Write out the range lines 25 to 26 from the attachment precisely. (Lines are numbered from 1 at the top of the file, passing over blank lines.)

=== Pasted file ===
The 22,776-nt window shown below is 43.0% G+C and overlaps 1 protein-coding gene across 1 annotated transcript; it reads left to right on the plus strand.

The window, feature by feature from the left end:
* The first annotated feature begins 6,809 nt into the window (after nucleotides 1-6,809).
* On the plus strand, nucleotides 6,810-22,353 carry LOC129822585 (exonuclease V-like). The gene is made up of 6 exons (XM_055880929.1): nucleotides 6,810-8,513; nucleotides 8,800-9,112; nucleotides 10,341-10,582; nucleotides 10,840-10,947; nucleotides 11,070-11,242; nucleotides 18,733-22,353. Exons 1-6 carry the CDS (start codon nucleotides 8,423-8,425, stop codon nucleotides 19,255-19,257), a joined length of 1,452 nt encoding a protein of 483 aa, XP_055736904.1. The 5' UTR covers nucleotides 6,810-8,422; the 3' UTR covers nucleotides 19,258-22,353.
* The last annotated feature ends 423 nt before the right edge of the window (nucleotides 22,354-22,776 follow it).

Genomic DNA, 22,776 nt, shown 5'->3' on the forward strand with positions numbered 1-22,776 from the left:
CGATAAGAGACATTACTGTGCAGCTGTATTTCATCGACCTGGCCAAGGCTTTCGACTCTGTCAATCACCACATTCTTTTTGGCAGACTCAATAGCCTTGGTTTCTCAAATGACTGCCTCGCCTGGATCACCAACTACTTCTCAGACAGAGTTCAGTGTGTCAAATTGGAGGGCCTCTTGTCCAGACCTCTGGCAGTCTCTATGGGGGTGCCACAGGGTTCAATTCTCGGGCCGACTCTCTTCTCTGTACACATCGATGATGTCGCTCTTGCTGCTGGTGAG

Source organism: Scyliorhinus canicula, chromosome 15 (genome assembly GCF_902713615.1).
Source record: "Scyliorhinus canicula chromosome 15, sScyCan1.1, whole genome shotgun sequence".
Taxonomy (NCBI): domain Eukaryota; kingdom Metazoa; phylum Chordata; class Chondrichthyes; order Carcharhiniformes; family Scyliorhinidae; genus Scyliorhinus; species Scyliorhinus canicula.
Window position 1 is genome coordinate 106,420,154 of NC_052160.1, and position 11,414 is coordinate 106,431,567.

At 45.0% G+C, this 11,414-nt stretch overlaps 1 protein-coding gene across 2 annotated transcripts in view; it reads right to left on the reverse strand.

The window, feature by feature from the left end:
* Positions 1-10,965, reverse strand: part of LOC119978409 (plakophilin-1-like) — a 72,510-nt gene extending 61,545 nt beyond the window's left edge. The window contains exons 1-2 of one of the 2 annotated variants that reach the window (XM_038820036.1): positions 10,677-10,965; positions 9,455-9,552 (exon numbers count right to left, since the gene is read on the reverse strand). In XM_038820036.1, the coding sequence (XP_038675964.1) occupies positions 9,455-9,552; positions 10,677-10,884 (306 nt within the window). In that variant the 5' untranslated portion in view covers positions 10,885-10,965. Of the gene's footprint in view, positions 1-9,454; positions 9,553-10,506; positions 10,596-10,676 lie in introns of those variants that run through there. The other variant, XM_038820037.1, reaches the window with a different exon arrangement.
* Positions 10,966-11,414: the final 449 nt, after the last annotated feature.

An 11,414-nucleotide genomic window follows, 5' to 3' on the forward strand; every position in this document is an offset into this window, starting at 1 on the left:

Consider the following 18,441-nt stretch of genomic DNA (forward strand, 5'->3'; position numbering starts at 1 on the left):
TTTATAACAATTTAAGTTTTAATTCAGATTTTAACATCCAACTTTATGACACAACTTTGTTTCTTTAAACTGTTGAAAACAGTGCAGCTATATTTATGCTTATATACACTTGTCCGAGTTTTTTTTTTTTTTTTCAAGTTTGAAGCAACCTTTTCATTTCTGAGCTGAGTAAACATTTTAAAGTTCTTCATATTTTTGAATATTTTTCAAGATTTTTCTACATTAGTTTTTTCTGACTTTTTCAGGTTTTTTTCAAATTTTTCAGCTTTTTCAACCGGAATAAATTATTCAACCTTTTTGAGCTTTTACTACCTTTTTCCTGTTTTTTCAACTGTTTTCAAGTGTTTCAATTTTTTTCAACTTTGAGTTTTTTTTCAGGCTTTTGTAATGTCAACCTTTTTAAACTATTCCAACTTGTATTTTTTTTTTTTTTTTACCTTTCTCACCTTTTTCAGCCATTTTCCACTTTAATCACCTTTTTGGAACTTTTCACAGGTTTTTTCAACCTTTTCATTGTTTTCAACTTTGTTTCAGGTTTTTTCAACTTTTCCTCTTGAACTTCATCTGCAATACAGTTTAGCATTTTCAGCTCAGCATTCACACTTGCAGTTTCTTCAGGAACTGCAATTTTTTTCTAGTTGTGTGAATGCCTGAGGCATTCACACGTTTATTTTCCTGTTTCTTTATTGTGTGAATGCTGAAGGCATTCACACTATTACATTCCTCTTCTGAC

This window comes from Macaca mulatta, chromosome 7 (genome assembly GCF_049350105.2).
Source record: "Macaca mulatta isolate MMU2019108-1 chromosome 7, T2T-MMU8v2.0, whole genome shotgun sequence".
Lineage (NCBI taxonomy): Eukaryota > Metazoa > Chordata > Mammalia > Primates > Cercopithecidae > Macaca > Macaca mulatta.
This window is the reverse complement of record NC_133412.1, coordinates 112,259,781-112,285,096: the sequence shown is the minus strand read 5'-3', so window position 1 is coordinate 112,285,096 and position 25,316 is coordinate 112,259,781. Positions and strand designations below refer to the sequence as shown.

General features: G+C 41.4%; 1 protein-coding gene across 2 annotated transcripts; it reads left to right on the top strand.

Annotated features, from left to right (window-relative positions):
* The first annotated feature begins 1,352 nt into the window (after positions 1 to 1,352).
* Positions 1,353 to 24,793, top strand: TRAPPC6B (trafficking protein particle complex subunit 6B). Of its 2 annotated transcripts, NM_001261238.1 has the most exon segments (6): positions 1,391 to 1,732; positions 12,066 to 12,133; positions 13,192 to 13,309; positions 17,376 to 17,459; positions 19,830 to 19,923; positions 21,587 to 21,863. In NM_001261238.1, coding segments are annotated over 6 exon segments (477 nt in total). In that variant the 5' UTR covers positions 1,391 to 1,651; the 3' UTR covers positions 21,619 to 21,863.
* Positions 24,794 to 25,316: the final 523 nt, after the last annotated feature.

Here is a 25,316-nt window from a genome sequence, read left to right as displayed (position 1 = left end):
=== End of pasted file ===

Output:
* The first annotated feature begins 1,352 nt into the window (after positions 1 to 1,352).
* Positions 1,353 to 24,793, top strand: TRAPPC6B (trafficking protein particle complex subunit 6B). Of its 2 annotated transcripts, NM_001261238.1 has the most exon segments (6): positions 1,391 to 1,732; positions 12,066 to 12,133; positions 13,192 to 13,309; positions 17,376 to 17,459; positions 19,830 to 19,923; positions 21,587 to 21,863. In NM_001261238.1, coding segments are annotated over 6 exon segments (477 nt in total). In that variant the 5' UTR covers positions 1,391 to 1,651; the 3' UTR covers positions 21,619 to 21,863.